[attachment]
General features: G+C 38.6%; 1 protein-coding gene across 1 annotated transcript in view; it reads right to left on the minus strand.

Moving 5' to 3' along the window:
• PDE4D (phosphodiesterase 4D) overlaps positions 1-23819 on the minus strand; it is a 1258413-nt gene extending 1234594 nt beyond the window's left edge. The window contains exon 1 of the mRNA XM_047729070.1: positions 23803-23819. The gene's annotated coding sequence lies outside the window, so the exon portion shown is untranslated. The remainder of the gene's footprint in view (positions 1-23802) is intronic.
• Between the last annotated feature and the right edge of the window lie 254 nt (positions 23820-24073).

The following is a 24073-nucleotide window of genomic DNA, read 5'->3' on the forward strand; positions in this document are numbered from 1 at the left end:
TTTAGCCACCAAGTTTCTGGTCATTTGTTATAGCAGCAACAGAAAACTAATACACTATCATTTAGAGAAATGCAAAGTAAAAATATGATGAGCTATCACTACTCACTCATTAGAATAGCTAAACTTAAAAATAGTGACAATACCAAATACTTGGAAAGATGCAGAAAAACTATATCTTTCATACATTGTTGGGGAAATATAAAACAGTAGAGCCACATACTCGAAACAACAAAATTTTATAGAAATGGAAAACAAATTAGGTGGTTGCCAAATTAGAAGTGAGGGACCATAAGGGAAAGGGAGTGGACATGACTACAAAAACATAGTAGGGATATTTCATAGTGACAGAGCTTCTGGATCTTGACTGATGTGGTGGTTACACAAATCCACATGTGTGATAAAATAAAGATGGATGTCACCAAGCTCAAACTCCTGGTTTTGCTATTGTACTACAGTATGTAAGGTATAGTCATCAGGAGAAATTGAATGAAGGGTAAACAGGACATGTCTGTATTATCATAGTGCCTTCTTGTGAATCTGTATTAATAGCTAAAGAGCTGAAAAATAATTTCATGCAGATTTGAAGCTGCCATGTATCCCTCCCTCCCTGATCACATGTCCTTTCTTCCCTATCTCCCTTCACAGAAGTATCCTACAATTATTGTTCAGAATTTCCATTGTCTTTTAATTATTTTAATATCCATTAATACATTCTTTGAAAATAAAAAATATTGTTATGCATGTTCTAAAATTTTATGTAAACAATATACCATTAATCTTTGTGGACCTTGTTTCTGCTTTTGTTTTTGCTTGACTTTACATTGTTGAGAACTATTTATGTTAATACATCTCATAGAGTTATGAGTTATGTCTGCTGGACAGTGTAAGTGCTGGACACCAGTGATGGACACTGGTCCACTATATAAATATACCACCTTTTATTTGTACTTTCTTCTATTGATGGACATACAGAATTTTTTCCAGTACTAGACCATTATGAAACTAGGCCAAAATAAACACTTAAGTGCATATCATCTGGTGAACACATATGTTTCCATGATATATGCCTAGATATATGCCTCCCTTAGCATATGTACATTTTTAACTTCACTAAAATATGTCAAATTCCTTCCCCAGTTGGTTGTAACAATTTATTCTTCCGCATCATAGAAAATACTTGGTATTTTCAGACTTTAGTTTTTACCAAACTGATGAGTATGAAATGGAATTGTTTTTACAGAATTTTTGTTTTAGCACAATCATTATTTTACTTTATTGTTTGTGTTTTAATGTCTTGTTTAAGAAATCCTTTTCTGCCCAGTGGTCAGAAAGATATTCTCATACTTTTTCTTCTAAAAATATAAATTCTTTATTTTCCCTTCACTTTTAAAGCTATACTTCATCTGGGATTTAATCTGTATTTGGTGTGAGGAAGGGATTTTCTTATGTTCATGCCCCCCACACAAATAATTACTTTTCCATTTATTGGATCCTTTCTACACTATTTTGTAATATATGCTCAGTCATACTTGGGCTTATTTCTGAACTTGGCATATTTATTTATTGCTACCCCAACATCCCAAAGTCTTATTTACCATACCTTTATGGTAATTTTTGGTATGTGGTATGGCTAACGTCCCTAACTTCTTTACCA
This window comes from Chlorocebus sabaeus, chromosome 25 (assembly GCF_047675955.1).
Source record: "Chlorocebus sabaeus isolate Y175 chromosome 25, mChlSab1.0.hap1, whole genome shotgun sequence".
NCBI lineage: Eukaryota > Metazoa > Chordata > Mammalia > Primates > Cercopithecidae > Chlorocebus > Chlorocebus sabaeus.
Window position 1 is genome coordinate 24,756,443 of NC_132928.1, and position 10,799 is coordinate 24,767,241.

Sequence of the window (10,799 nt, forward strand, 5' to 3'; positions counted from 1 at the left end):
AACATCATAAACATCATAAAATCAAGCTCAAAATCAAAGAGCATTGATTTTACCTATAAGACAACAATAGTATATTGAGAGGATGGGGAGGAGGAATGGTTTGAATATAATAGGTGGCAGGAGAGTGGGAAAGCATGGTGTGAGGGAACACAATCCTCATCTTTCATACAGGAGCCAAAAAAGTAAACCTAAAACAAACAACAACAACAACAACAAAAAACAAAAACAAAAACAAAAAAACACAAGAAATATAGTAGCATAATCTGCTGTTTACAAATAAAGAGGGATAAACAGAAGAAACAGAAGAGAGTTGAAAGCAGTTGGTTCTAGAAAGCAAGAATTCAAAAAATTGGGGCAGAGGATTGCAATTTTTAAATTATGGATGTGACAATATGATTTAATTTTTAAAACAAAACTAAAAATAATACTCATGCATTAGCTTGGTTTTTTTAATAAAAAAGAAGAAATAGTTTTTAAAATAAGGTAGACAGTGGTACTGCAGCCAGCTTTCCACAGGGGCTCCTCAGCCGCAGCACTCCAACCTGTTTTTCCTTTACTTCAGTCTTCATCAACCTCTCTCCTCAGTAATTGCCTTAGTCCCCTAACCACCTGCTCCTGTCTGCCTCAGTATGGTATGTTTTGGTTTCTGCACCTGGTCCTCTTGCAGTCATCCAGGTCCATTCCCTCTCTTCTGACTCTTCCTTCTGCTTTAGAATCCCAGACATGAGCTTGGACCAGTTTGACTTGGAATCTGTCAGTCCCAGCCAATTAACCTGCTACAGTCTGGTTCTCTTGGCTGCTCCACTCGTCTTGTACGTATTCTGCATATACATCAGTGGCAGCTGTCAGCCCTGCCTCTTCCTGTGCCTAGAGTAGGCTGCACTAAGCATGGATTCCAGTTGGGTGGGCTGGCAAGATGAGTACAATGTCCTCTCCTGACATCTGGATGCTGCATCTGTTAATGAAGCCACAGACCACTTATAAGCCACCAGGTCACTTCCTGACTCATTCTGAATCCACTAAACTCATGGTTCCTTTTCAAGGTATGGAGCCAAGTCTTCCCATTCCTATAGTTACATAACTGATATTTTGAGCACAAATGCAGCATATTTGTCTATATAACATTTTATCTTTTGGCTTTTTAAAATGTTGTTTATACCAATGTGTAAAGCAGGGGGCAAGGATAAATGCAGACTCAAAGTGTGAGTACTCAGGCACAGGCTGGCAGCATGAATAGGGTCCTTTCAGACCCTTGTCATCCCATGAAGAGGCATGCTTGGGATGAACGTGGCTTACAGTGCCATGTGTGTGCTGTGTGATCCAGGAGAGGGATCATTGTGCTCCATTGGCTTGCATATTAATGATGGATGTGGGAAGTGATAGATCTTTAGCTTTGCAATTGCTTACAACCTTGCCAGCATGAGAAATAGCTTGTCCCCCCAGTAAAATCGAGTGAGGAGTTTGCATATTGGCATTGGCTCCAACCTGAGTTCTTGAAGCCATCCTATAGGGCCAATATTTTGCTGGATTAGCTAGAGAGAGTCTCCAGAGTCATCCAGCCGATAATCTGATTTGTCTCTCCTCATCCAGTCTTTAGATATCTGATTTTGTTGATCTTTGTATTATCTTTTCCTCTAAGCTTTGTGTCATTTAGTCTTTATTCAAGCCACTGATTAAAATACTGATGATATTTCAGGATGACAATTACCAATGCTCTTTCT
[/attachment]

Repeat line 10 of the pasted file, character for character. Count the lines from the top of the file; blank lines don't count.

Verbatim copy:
Window position 1 is genome coordinate 24,756,443 of NC_132928.1, and position 10,799 is coordinate 24,767,241.